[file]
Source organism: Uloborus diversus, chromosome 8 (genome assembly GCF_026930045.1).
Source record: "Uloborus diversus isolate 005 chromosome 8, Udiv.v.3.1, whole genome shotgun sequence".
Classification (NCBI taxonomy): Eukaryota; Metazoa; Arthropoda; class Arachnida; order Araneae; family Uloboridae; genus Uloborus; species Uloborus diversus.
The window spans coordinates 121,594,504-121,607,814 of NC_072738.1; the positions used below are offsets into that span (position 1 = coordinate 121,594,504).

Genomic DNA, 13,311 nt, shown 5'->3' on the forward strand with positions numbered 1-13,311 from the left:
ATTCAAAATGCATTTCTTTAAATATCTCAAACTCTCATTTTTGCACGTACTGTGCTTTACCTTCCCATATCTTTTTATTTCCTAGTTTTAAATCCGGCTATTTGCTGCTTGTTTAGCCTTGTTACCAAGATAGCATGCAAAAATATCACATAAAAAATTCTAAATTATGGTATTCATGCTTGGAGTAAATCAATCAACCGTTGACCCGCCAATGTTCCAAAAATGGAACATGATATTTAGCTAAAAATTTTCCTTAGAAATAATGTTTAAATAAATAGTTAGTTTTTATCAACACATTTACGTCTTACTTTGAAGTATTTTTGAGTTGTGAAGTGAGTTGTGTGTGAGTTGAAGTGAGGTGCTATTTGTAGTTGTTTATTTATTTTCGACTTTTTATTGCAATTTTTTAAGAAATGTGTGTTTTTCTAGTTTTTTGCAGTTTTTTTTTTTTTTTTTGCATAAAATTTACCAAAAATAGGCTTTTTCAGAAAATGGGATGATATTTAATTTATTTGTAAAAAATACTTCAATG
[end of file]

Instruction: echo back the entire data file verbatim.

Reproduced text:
Source organism: Uloborus diversus, chromosome 8 (genome assembly GCF_026930045.1).
Source record: "Uloborus diversus isolate 005 chromosome 8, Udiv.v.3.1, whole genome shotgun sequence".
Classification (NCBI taxonomy): Eukaryota; Metazoa; Arthropoda; class Arachnida; order Araneae; family Uloboridae; genus Uloborus; species Uloborus diversus.
The window spans coordinates 121,594,504-121,607,814 of NC_072738.1; the positions used below are offsets into that span (position 1 = coordinate 121,594,504).

Genomic DNA, 13,311 nt, shown 5'->3' on the forward strand with positions numbered 1-13,311 from the left:
ATTCAAAATGCATTTCTTTAAATATCTCAAACTCTCATTTTTGCACGTACTGTGCTTTACCTTCCCATATCTTTTTATTTCCTAGTTTTAAATCCGGCTATTTGCTGCTTGTTTAGCCTTGTTACCAAGATAGCATGCAAAAATATCACATAAAAAATTCTAAATTATGGTATTCATGCTTGGAGTAAATCAATCAACCGTTGACCCGCCAATGTTCCAAAAATGGAACATGATATTTAGCTAAAAATTTTCCTTAGAAATAATGTTTAAATAAATAGTTAGTTTTTATCAACACATTTACGTCTTACTTTGAAGTATTTTTGAGTTGTGAAGTGAGTTGTGTGTGAGTTGAAGTGAGGTGCTATTTGTAGTTGTTTATTTATTTTCGACTTTTTATTGCAATTTTTTAAGAAATGTGTGTTTTTCTAGTTTTTTGCAGTTTTTTTTTTTTTTTTTGCATAAAATTTACCAAAAATAGGCTTTTTCAGAAAATGGGATGATATTTAATTTATTTGTAAAAAATACTTCAATG